Desal Alternatives argues that since 3,200 mgy was the total water production in 2010, a worst-case drought would not cause Santa Cruz to experience a shortfall at all if it were to occur today, as long as demand for water remained at 2010 levels.

Kocher argues that the 2009-2010 data is skewed, as 2009 was a drought year in which water use was restricted. He further states that according to historical patterns and estimates, it is unlikely that demand for water will remain at 2010 levels or remain low. Rather, he says, demand will likely increase.

In addition, Kocher argues that the federal government is increasingly concerned that Santa Cruz water supply is drawing water at rates harmful to fisheries.

“The federal government is coming down on us,” says Kocher. “During water supply planning 10 years ago I said it would be insane to try to draft a long-term water plan unless we had an answer to whether we’d have to give up current supplies for fisheries. It was my idea that we’d get the answer quickly, and include that date in the master plan, but it’s still unresolved.” Kocher met with fishery officials on Tuesday, Oct. 4, and the issue remains uncertain.

“Someday the hammer is going to come down,” Kocher says in reference to the issue of decreased stream flow access due to fisheries. “We know what the minimum loss in water supply [to fisheries] is going to be and it's a lot of water.”

Kocher estimates it will be between 300 and 800 million gallons a year, depending fluctuating stream flows. Currently, the City of Santa Cruz relies solely on surface water sources for its water supply.

“When people come up with things they are calling alternatives, its my job to say to [city council] whether I think it’s viable or not,” says Kocher. “I have not heard of anything I think is a viable replacement for desalination.”

Desal Alternatives argues that even in the case of reduced access to stream flows due to fish habitat needs, the incorporation of conservation and a water neutral development plan  could ensure water supply remained at the 3,200 mgy level.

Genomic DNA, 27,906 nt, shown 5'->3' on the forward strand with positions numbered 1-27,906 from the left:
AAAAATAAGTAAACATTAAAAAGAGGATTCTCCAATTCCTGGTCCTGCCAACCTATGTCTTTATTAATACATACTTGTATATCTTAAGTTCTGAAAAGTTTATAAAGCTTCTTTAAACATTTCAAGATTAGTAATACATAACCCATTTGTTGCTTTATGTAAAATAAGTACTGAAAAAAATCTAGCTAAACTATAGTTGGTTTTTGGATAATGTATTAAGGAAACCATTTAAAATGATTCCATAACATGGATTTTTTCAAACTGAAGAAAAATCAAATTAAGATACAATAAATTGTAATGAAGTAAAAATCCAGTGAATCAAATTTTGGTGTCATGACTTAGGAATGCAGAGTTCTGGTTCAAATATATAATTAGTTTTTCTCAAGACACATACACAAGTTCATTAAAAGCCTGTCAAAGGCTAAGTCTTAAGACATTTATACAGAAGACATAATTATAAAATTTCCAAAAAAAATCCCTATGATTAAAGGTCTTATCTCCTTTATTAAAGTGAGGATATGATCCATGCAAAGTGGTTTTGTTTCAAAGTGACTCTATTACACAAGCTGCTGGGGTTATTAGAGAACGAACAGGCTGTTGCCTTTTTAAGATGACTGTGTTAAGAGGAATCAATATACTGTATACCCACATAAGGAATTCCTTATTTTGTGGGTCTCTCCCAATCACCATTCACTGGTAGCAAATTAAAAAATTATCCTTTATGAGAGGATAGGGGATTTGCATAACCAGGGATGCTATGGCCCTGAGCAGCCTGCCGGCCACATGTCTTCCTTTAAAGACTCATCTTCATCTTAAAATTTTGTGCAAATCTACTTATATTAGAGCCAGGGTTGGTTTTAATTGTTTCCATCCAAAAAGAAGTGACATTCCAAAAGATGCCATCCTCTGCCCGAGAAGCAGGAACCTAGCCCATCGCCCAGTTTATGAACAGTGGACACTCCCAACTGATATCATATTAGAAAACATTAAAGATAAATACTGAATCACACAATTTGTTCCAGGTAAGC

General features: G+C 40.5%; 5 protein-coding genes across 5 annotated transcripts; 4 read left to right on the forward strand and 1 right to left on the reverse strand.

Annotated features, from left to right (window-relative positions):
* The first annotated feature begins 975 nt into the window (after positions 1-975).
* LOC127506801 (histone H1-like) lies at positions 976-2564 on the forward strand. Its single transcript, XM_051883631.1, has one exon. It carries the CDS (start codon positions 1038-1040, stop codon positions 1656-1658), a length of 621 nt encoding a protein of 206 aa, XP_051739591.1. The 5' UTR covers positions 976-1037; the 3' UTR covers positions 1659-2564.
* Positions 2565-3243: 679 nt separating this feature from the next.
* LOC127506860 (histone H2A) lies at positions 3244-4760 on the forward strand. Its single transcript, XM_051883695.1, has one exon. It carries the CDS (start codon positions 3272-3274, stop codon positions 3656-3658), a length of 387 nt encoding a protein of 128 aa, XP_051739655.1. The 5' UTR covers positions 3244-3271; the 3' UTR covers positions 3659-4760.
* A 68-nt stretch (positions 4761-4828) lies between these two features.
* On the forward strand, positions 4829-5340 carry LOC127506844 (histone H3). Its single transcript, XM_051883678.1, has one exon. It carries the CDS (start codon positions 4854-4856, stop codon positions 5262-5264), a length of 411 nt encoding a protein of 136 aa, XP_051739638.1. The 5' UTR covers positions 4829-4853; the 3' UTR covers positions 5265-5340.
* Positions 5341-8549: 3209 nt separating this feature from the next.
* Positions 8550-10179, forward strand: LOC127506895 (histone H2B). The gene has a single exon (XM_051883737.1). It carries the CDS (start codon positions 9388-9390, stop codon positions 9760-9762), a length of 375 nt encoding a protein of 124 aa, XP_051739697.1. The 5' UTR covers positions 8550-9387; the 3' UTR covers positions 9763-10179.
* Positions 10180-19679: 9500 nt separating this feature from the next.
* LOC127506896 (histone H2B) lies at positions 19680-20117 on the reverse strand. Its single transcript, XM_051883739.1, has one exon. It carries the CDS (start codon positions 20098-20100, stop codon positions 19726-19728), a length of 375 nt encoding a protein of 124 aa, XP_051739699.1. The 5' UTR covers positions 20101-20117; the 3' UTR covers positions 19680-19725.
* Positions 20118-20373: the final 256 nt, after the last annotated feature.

“Assuming zero growth in water demand, what will our drought risk be with the reduction in flows available to the city due to fish habitat needs? Not much different, according to the Draft UWMP and the city’s draft Conservation Strategy,” writes Longinotti in his letter to the Water Commission. “The Conservation Strategy calls for adherence to ‘Tier 2’ or ‘Tier 3’ water flows for fish habitat except under dry conditions, when doing so would cause a peak-season shortfall of over 5 percent. So in a worst-case drought year, the city plans revert to Tier 1 flow levels, which results in a total water supply of 3,200 mgy.”

Paul Gratz of Desal Alternatives says the only remaining rationale for desalination is to satisfy growth in water demand.

“And we have an answer for that,” he says, “Water neutral development. … The Draft Urban Water Management Plan for the City of Santa Cruz is very interesting because it publishes numbers for supply and demand that clearly show greatly reduced drought risk .”

By implementing water neutral development, which the draft UWMP does not mention as an option, Desal Alternatives argues the region could prevent water demand from rising as new development is built.

Soquel Creek Water District has a water-neutral policy requiring developers to fund conservation measures to offset increased demand. Soquel Creek Water District’s Urban Water Management Plan projects a reduction in water demand between 2015 and 2030 of 8 percent, due to conservation policies.

In contrast, Santa Cruz projects an increase in water demand of 14 percent by 2030.

“It appears that among the Water Commission members there is a significant shift and healthy skepticism occurring with regard to community participation, the rational for [desalination], and examining the recommended array of least cost options available,” says Gratz.

 


The draft Urban Water Management Plan is available to read on the City of Santa Cruz website, cityofsantacruz.com.  Photo: jesse clark